- An increase in defense spending
- Increases in the capital gains tax rate
- New taxes on large banks and on personal inheritance taxes
- Tax credits for parents paying for child care
- Increased funding for universal pre-K programs
- Increased investment in medical research
- A four-year infrastructure plan paid for partially by taxes on overseas profits
If enacted, the President's proposal would result in an estimated deficit of $474 billion for FY 2016. While this would be the smallest deficit since 2008, the figure was an immediate lightning rod for criticism from the Republican-controlled Congress, which is unlikely to support most of the President's plan. Areas for possible compromise include defense and transportation spending, and some moderate tax reforms.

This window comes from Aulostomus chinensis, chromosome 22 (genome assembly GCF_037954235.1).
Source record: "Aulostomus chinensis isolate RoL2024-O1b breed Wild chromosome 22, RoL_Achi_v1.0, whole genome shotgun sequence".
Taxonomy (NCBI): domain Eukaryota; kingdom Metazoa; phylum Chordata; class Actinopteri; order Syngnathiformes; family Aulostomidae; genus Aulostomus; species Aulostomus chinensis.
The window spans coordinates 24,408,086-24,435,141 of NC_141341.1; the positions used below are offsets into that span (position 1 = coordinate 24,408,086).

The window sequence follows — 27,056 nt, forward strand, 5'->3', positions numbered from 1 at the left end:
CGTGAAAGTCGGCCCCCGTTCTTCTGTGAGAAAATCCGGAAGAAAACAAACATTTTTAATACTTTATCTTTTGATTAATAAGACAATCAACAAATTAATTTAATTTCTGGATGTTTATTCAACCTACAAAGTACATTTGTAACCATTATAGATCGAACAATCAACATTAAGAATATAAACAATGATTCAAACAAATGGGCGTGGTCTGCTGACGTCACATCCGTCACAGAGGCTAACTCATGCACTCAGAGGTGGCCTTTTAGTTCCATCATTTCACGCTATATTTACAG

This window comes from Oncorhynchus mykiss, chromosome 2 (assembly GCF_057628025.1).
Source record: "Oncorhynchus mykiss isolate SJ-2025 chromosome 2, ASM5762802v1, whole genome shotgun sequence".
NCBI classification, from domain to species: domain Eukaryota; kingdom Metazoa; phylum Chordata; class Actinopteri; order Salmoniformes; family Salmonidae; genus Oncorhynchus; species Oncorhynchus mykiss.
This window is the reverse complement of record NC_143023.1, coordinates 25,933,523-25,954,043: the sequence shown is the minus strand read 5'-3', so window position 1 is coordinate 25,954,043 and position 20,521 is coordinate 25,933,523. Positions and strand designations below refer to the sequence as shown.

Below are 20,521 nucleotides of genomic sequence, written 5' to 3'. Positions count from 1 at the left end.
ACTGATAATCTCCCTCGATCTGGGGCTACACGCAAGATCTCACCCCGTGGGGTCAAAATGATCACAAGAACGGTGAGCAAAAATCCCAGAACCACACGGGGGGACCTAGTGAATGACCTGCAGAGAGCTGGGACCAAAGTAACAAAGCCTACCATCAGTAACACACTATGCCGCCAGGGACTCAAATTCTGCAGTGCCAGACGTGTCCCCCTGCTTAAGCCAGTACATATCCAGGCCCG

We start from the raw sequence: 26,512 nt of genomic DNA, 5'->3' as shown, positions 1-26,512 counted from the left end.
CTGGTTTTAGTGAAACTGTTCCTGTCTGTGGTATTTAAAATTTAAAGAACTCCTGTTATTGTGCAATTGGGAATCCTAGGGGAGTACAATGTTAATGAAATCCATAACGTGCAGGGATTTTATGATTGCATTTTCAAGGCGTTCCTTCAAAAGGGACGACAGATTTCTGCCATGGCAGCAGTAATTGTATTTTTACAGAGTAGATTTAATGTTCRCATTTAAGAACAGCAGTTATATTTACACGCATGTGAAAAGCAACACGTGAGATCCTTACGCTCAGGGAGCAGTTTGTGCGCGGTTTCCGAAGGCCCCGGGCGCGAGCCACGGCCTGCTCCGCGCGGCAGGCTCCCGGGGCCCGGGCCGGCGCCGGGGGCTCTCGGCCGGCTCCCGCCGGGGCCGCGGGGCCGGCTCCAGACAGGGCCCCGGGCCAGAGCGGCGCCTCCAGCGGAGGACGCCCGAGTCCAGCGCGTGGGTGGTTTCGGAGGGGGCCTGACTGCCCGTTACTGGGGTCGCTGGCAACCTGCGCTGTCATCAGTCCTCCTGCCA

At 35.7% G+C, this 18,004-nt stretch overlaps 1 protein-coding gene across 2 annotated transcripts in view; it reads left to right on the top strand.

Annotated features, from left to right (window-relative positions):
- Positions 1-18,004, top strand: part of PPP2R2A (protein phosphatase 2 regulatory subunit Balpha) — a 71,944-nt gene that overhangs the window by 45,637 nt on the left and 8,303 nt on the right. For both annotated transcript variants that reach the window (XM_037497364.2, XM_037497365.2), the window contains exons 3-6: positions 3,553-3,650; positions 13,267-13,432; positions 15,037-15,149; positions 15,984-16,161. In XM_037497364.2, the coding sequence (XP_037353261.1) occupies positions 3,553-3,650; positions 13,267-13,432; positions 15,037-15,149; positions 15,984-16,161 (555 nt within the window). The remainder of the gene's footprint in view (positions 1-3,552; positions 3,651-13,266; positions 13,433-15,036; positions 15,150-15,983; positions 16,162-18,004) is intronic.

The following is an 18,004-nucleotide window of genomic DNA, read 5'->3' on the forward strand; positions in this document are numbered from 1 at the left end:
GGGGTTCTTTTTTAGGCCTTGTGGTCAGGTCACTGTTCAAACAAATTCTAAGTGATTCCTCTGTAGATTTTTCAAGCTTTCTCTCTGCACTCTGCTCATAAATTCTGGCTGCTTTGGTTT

Here are some interesting graphics from the Washington Post, New York Times, and Wall Street Journal that illustrate the President's proposal.
I predict that there will again be some much-publicized discussion in the coming weeks about whether the federal government should be required to have a balanced budget. I encourage you to read some of the many contrasting views on this issue, and to share your thoughts below.